Cybersecurity and Malware: What You Need to Know

Posted By: Jennifer Roeder Consortium Hot Topics ,

Cybersecurity and Malware: What You Need to Know

By Jennifer Roeder, ProLogic ITS

For February, I wanted to ponder fun in the classroom, such as uplifting additions to add to the daily routine to inspire motivation and bring joy. However, after working with several districts regarding network breaches, I leaned toward sharing cybersecurity and implementing Managed Detection Response (MDR) and its importance.

In one situation, ProLogic ITS was to install a new intercom system for a school located in east Georgia. I received a call at 7 a.m. from the IT Director asking to delay the project. He added, "The FBI called my cell phone at 4:30 a.m. this morning. They reported a Malware attack had hit our district." The IT Director also added it would be several weeks before the teachers, students, and administration would use the school's network. I do not believe any of us would appreciate the "wake-up" call with that type of information.

Luckily, the school district I support has 24/7 malware detection and a plan in place. They were able to contain the incident and sort out how to navigate the district's network safely.

The other situation I am going to share did not settle as quickly. In south central Georgia, an entire district got hit by malware. There was no warning as the district handled its cybersecurity in-house. That means the hours there is no one monitoring the system, the hackers come out to infiltrate. This situation did not have an easy solution. The IT teams tried to contain the attack, but every device on the network needed to be managed and debugged. There was massive collateral, from lost instructional time to an enormous workload for the IT department and a complete disruption in the administrators' records.

Throughout the year of COVID-19, we have pivoted to include more virtual/hybrid education experiences and a push for students to have their own devices. However, a breach can occur due to the network not being safe and secure as the network expands.

The graph above outlines the change in malware incidents from an assortment of malicious organizations. The graph depicts how the infiltrators adapt tactics to manipulate systems currently in place. The remedy is to combine network security, monitor endpoints, and raise awareness of deception technology, in addition to operating under an expectation of an inevitable breach, employing minimum trust network policies, and having processes in place to respond rapidly to an incident or breach.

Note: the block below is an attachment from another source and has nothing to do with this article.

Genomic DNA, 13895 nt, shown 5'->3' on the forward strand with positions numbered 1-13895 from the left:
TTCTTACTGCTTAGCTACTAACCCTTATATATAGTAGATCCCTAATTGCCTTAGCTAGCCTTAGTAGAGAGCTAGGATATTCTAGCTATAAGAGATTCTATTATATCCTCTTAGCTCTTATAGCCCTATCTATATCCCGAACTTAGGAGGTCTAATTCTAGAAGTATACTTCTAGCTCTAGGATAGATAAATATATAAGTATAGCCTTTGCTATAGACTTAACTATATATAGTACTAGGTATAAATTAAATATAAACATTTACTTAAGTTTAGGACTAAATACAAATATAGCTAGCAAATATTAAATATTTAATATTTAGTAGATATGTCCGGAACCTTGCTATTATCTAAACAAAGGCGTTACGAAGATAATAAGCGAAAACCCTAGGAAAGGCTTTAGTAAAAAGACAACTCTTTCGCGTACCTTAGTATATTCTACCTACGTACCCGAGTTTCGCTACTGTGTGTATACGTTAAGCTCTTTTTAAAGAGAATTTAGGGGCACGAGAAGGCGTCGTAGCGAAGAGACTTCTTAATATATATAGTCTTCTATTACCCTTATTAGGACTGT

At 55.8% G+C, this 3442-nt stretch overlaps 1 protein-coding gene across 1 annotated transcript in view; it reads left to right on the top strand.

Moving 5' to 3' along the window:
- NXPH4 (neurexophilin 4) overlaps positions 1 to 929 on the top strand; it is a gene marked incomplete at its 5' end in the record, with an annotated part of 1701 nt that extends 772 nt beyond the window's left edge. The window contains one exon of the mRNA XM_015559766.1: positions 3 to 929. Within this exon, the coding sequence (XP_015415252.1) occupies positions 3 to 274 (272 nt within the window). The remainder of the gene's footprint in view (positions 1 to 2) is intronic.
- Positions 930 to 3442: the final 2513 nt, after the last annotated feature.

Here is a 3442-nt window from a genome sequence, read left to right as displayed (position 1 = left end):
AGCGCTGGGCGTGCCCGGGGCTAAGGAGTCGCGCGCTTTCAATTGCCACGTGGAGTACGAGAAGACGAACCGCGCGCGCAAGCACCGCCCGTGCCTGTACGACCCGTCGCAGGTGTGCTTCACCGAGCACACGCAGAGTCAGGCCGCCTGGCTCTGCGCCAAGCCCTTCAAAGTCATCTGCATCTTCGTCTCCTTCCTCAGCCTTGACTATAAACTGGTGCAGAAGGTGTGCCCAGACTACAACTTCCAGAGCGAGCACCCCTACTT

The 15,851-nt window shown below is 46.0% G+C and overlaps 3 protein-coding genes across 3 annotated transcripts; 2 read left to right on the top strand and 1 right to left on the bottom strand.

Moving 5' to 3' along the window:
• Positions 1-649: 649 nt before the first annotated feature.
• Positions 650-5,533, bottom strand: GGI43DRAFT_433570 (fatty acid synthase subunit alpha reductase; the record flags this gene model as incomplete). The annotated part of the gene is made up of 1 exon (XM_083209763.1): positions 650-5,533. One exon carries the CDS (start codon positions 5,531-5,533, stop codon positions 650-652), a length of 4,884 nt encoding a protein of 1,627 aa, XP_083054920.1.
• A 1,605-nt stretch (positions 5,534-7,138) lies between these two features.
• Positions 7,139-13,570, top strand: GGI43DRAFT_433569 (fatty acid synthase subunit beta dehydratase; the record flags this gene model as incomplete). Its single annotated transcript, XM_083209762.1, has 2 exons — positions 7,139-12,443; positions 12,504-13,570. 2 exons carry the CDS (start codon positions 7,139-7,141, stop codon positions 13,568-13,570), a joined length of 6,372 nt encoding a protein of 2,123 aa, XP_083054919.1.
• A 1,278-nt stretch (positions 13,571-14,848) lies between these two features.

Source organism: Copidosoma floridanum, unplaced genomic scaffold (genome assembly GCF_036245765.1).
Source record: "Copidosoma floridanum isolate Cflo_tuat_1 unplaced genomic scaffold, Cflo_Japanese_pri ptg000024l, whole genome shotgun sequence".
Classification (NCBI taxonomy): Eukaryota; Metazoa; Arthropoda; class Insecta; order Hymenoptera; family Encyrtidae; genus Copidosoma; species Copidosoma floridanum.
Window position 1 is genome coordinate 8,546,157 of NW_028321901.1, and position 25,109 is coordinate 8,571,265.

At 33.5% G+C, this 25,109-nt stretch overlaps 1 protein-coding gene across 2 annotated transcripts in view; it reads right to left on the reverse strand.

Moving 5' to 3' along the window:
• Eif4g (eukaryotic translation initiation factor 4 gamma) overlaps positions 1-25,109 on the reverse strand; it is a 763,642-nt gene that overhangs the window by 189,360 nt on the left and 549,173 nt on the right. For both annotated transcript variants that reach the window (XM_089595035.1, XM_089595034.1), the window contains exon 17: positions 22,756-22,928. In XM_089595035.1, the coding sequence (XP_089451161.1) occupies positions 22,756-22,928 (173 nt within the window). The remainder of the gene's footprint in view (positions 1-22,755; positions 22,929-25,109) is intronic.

After seeing the lingering chaos of Phishing, Malware, and Ransomware, you may wish to have a discussion with your team about a plan if you do not currently have a Managed Detection Response (MDR) in place. I will be happy to support you in assessing and building a comprehensive cybersecurity strategy to safeguard your school.

In the meantime, here are some strategies to implement to Defend Against Phishing:

  • Enforce the use of multi-factor authentication for school email accounts
  • Introduce procedures for reporting phishing and sharing confirmed reported phishing attempts, which help employees quickly identify phishing indicators
  • Deliver phishing awareness training to institute best practices (for example, mousing-over links to inspect them, examining sender details, reporting anything suspicious, not clicking links, contacting/verifying the sender from outside your organization)
  • Ensure employees are particularly cautious of generic Office 365-related communications. Additionally, administrators may want to implement rules to redirect emails, including turning storage services links to a monitored inbox.

 

References:

For more information, see eSentire_Annual-Threat-Intelligence-Report_2019.pdf


Jennifer Roeder is a former school teacher of six years from Cherokee County, GA. She shares her passion for the implementation of integrated classroom technology, school technology, and professional development. She holds certifications as a Promethean Certified Teacher and a Microsoft Innovative Educator. Jennifer is proud to be part of the ProLogic ITS team focusing on current school technology integration and STEM education.